TESTER: Right. Because if there’s more hazardous fuels, it sounds to me — and correct me if I’m wrong — there’s more potential for fire; and you might have the same number of firemen, but you may have more fires.
TIDWELL: That’s — it’s a combination of our approach to be addressing the hazardous fuels, but at the same time providing that level of preparedness. And it — you know, we felt it was essential to maintain almost the same level of fuels work.
TESTER: OK, 1,819 employees will be terminated or not replaced if they retire, however you’re going to do it. And I’m all about making folks lean and mean and — and all that. Can you give me an indication on where those people are going to come from?
TIDWELL: Well, we did project that it’ll be — with this budget proposal, there’s a — will be a loss of about 1,800 permanent full- time positions. That’s about what we — our attrition rate is each year.
So we believe that for this budget proposal, with what we normally see with the number of people that retire or leave the agency, that we’ll be able to — to handle this level of reduction without having to take any actions with any of our employees.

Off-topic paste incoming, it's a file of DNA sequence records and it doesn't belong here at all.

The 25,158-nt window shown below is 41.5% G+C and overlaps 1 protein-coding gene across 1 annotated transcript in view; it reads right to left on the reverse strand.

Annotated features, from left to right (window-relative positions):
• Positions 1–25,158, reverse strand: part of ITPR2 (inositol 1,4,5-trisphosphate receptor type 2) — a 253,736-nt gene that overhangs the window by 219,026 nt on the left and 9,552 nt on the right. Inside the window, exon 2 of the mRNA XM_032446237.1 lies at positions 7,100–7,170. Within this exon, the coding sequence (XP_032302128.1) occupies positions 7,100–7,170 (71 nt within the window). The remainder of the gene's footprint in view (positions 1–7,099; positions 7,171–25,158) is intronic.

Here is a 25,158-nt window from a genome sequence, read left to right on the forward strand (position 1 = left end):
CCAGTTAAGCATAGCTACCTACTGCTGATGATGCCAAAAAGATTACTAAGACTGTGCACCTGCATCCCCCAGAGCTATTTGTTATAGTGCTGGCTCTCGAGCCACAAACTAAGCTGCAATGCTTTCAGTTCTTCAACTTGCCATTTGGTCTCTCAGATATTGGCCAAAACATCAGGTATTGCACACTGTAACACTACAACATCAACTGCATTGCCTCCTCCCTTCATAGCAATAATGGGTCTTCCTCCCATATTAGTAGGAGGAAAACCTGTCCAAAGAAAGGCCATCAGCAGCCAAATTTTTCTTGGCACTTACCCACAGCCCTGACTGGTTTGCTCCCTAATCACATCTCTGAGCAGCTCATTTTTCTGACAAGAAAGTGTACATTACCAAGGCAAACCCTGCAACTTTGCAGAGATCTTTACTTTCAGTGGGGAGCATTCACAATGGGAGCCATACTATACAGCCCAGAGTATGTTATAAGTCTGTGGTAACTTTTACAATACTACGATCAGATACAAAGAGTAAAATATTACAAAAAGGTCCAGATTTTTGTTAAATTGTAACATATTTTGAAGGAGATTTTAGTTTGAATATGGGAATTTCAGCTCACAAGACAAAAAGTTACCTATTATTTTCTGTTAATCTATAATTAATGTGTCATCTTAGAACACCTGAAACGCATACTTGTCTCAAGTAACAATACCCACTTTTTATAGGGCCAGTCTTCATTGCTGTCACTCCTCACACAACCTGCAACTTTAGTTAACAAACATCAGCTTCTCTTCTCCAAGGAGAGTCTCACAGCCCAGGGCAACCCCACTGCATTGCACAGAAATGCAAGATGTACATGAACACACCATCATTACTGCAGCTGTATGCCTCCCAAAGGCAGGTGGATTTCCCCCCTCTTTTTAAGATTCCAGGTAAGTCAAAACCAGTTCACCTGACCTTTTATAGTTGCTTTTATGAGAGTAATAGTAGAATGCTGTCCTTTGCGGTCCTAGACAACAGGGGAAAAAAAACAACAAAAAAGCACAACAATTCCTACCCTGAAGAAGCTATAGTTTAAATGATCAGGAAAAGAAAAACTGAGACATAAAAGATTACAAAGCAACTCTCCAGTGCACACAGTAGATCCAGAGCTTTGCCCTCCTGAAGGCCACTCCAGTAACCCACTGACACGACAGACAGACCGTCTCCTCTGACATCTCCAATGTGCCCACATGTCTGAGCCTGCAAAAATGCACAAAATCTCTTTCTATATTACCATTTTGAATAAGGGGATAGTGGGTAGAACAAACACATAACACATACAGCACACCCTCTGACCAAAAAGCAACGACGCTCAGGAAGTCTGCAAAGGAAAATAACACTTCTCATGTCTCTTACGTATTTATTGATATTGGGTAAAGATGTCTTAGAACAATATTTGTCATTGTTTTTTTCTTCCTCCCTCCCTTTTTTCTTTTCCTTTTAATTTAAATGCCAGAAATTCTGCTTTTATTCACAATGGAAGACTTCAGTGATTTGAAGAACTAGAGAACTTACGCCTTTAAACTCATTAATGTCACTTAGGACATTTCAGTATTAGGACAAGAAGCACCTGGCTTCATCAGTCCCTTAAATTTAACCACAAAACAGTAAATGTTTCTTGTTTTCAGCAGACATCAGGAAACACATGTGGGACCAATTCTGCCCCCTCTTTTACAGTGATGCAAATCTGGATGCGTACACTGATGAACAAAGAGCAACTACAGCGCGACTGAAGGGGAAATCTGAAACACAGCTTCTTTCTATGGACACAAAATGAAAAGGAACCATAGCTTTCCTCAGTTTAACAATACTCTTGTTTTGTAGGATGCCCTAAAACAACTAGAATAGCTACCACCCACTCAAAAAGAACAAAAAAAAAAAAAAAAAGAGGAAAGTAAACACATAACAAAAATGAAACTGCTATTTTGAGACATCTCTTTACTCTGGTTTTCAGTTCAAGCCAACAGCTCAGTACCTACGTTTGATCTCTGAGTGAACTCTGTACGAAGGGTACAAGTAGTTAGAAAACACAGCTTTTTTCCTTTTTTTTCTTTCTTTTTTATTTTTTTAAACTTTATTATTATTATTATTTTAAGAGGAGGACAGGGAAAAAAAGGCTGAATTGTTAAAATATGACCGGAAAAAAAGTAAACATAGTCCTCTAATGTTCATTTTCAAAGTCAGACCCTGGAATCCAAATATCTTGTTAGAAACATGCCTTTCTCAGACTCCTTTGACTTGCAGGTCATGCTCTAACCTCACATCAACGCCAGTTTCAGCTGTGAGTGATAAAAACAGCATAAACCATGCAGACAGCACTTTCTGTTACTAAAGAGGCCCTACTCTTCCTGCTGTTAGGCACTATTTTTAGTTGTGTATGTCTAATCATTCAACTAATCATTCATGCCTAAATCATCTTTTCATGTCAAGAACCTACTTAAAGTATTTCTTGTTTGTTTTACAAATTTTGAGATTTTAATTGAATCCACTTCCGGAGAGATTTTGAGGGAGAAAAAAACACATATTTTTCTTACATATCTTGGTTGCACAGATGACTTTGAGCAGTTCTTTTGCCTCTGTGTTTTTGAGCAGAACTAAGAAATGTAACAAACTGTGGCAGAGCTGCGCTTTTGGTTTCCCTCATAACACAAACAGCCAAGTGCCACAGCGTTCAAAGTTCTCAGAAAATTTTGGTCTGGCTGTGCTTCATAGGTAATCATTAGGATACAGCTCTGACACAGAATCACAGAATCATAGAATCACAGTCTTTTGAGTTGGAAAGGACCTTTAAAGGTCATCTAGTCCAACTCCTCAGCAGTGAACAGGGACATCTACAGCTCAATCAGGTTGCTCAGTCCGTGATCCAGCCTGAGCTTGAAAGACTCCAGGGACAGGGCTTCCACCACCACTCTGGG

The challenge will be is to — to match up the — you know, the — where we’ve lost the funding in these programs with our existing workforce. But we have — we’ve done a very good job to manage our workforce, I mean, to the point, we have a stable, flat workforce since about 1995.
And we’ve continued to do more and more work through contracting so that we are, I believe, well positioned, because our conservative approach to our workforce over the years, to be able to handle this.
TESTER: Just one last, if I may, Mr. Chairman?
You touched on something that drives me crazy in government, and that we reduce the workforce on one hand and we replace it with contract labor on the other hand. The cost is more than the workforce that existed before. That’s not going to happen here?